“Yes, we may be sure, all those things which stories tell us in the depths of Acheron, are in our life. Neither does wretched Tantalus fear the great rock which hangs over him in the air, as the tale tells, numbed with idle terror; but rather it is in life that the vain fear of the gods threatens mortals. They fear the fall of the blow which chance may deal to each.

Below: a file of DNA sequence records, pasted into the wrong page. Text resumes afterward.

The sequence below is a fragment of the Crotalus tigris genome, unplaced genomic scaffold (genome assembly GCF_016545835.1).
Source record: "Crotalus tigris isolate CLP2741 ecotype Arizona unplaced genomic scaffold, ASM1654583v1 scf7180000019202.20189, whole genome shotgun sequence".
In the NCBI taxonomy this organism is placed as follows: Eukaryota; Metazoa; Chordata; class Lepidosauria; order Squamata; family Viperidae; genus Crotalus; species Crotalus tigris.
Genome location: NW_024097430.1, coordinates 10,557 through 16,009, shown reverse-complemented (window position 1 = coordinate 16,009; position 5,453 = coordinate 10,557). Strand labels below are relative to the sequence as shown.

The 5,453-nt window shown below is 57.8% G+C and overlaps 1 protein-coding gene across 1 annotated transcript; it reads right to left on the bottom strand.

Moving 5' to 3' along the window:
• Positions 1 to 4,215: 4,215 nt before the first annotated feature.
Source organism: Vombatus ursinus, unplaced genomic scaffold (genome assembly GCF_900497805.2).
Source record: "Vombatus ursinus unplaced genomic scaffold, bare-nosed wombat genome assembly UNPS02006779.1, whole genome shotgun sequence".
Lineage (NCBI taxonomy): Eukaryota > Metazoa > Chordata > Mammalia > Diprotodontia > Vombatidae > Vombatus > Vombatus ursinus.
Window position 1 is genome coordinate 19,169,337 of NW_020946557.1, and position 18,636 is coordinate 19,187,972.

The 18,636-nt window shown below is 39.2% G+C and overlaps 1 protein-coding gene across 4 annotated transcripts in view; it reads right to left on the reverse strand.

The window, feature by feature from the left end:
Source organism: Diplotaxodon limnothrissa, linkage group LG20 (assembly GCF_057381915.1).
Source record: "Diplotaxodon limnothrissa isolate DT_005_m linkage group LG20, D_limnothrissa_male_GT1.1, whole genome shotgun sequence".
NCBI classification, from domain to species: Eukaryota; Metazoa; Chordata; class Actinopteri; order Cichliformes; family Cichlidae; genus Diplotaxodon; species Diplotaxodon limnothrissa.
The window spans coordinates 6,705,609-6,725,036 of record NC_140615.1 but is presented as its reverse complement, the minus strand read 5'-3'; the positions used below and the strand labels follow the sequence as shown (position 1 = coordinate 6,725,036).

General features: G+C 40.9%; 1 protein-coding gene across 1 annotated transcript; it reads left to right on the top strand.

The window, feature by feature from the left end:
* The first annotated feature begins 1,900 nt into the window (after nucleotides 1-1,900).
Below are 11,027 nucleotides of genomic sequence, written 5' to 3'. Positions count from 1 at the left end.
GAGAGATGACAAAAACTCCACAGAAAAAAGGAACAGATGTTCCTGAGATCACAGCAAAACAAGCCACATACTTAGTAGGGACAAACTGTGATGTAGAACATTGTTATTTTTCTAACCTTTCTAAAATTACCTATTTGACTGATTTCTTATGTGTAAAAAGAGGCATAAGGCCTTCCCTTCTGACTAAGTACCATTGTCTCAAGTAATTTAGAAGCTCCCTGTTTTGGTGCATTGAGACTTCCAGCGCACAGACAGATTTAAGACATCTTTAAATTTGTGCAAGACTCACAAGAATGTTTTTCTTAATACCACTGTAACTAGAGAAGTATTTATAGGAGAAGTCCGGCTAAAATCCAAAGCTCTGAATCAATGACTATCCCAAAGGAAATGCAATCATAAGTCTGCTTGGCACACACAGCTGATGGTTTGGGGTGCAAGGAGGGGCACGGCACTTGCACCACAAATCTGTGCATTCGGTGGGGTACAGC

...But it is fear of punishment for misdeeds in life (fear notable as the deeds are notable) and the atonement for crime, the dungeon and the terrible hurling down from the rock, scourgings, executioners, the rack, pitch, the metal plate, torches; for although they are not with us, yet the self-knowing mind, fearing for its misdeeds, sets goads to itself, and sears itself with lashings, nor does it see meanwhile what end there can be to its ills, or what limit at last to punishment. Yes, and it fears that these same things may grow worse after death. Here after all on earth the life of fools becomes a hell.”